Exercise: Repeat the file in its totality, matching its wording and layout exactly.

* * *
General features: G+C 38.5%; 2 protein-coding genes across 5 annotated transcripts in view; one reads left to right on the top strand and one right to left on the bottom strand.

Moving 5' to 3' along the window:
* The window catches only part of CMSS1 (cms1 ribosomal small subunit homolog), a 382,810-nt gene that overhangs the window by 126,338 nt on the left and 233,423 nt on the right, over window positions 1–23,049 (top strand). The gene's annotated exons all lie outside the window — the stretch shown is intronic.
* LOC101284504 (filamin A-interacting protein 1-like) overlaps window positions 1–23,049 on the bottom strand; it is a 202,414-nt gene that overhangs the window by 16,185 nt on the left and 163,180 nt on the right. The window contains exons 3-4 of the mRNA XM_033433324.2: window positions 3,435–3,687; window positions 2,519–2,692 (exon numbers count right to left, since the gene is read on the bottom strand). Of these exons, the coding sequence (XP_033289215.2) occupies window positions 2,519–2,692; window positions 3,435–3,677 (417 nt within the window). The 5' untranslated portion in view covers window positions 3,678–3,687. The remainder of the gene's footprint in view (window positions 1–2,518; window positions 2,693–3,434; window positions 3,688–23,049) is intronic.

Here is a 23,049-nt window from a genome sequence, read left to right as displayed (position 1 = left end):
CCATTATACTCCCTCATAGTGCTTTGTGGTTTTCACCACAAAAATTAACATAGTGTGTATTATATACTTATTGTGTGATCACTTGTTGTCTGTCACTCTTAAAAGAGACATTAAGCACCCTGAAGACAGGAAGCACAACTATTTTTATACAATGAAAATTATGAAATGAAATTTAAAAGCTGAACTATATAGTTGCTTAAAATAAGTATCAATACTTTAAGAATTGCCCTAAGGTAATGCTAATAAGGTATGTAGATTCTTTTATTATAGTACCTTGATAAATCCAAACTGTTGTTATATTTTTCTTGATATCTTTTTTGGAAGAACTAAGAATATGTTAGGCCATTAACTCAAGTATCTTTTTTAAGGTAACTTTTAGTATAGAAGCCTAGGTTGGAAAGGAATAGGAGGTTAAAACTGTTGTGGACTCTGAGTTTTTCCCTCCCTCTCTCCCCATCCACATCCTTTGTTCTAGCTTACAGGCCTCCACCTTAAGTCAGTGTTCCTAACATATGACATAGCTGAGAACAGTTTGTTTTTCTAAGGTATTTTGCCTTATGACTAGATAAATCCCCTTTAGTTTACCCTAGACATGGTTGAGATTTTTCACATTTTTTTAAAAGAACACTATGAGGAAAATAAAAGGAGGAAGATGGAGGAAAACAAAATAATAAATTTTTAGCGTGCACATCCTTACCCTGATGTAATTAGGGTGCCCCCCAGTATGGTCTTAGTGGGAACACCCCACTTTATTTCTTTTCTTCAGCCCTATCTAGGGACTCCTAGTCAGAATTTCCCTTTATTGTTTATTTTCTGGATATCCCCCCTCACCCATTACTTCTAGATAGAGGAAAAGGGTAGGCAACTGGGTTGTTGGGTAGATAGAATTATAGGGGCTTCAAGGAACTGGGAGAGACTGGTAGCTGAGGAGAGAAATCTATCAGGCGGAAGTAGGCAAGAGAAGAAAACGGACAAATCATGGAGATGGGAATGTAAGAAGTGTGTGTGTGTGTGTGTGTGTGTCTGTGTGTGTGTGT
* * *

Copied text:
General features: G+C 38.5%; 2 protein-coding genes across 5 annotated transcripts in view; one reads left to right on the top strand and one right to left on the bottom strand.

Moving 5' to 3' along the window:
* The window catches only part of CMSS1 (cms1 ribosomal small subunit homolog), a 382,810-nt gene that overhangs the window by 126,338 nt on the left and 233,423 nt on the right, over window positions 1–23,049 (top strand). The gene's annotated exons all lie outside the window — the stretch shown is intronic.
* LOC101284504 (filamin A-interacting protein 1-like) overlaps window positions 1–23,049 on the bottom strand; it is a 202,414-nt gene that overhangs the window by 16,185 nt on the left and 163,180 nt on the right. The window contains exons 3-4 of the mRNA XM_033433324.2: window positions 3,435–3,687; window positions 2,519–2,692 (exon numbers count right to left, since the gene is read on the bottom strand). Of these exons, the coding sequence (XP_033289215.2) occupies window positions 2,519–2,692; window positions 3,435–3,677 (417 nt within the window). The 5' untranslated portion in view covers window positions 3,678–3,687. The remainder of the gene's footprint in view (window positions 1–2,518; window positions 2,693–3,434; window positions 3,688–23,049) is intronic.

Here is a 23,049-nt window from a genome sequence, read left to right as displayed (position 1 = left end):
CCATTATACTCCCTCATAGTGCTTTGTGGTTTTCACCACAAAAATTAACATAGTGTGTATTATATACTTATTGTGTGATCACTTGTTGTCTGTCACTCTTAAAAGAGACATTAAGCACCCTGAAGACAGGAAGCACAACTATTTTTATACAATGAAAATTATGAAATGAAATTTAAAAGCTGAACTATATAGTTGCTTAAAATAAGTATCAATACTTTAAGAATTGCCCTAAGGTAATGCTAATAAGGTATGTAGATTCTTTTATTATAGTACCTTGATAAATCCAAACTGTTGTTATATTTTTCTTGATATCTTTTTTGGAAGAACTAAGAATATGTTAGGCCATTAACTCAAGTATCTTTTTTAAGGTAACTTTTAGTATAGAAGCCTAGGTTGGAAAGGAATAGGAGGTTAAAACTGTTGTGGACTCTGAGTTTTTCCCTCCCTCTCTCCCCATCCACATCCTTTGTTCTAGCTTACAGGCCTCCACCTTAAGTCAGTGTTCCTAACATATGACATAGCTGAGAACAGTTTGTTTTTCTAAGGTATTTTGCCTTATGACTAGATAAATCCCCTTTAGTTTACCCTAGACATGGTTGAGATTTTTCACATTTTTTTAAAAGAACACTATGAGGAAAATAAAAGGAGGAAGATGGAGGAAAACAAAATAATAAATTTTTAGCGTGCACATCCTTACCCTGATGTAATTAGGGTGCCCCCCAGTATGGTCTTAGTGGGAACACCCCACTTTATTTCTTTTCTTCAGCCCTATCTAGGGACTCCTAGTCAGAATTTCCCTTTATTGTTTATTTTCTGGATATCCCCCCTCACCCATTACTTCTAGATAGAGGAAAAGGGTAGGCAACTGGGTTGTTGGGTAGATAGAATTATAGGGGCTTCAAGGAACTGGGAGAGACTGGTAGCTGAGGAGAGAAATCTATCAGGCGGAAGTAGGCAAGAGAAGAAAACGGACAAATCATGGAGATGGGAATGTAAGAAGTGTGTGTGTGTGTGTGTGTGTGTCTGTGTGTGTGTGT